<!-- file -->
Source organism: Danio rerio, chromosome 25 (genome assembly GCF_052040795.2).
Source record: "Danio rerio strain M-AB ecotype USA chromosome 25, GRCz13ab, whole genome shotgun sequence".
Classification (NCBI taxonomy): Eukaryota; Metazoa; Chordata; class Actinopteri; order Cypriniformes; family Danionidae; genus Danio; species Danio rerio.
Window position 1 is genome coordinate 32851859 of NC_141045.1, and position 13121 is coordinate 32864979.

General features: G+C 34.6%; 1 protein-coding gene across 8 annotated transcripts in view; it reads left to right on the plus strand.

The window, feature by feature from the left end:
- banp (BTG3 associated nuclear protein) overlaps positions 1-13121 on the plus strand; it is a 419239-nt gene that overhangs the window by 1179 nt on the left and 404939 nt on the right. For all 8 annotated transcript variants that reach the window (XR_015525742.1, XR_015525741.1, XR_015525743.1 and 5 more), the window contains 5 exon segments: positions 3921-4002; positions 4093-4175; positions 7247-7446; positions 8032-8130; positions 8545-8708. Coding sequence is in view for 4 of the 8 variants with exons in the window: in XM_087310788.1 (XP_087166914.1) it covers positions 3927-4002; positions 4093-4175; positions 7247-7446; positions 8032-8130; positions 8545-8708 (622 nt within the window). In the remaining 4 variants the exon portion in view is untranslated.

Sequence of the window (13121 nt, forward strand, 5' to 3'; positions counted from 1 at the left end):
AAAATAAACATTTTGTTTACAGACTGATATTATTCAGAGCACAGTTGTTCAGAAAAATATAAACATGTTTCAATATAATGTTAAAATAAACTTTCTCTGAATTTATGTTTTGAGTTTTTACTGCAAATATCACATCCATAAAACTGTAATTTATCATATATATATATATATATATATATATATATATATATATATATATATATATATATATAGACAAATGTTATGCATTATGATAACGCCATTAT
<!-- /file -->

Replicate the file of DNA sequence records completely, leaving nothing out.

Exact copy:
Source organism: Danio rerio, chromosome 25 (genome assembly GCF_052040795.2).
Source record: "Danio rerio strain M-AB ecotype USA chromosome 25, GRCz13ab, whole genome shotgun sequence".
Classification (NCBI taxonomy): Eukaryota; Metazoa; Chordata; class Actinopteri; order Cypriniformes; family Danionidae; genus Danio; species Danio rerio.
Window position 1 is genome coordinate 32851859 of NC_141045.1, and position 13121 is coordinate 32864979.

General features: G+C 34.6%; 1 protein-coding gene across 8 annotated transcripts in view; it reads left to right on the plus strand.

The window, feature by feature from the left end:
- banp (BTG3 associated nuclear protein) overlaps positions 1-13121 on the plus strand; it is a 419239-nt gene that overhangs the window by 1179 nt on the left and 404939 nt on the right. For all 8 annotated transcript variants that reach the window (XR_015525742.1, XR_015525741.1, XR_015525743.1 and 5 more), the window contains 5 exon segments: positions 3921-4002; positions 4093-4175; positions 7247-7446; positions 8032-8130; positions 8545-8708. Coding sequence is in view for 4 of the 8 variants with exons in the window: in XM_087310788.1 (XP_087166914.1) it covers positions 3927-4002; positions 4093-4175; positions 7247-7446; positions 8032-8130; positions 8545-8708 (622 nt within the window). In the remaining 4 variants the exon portion in view is untranslated.

Sequence of the window (13121 nt, forward strand, 5' to 3'; positions counted from 1 at the left end):
AAAATAAACATTTTGTTTACAGACTGATATTATTCAGAGCACAGTTGTTCAGAAAAATATAAACATGTTTCAATATAATGTTAAAATAAACTTTCTCTGAATTTATGTTTTGAGTTTTTACTGCAAATATCACATCCATAAAACTGTAATTTATCATATATATATATATATATATATATATATATATATATATATATATATATATATATATAGACAAATGTTATGCATTATGATAACGCCATTAT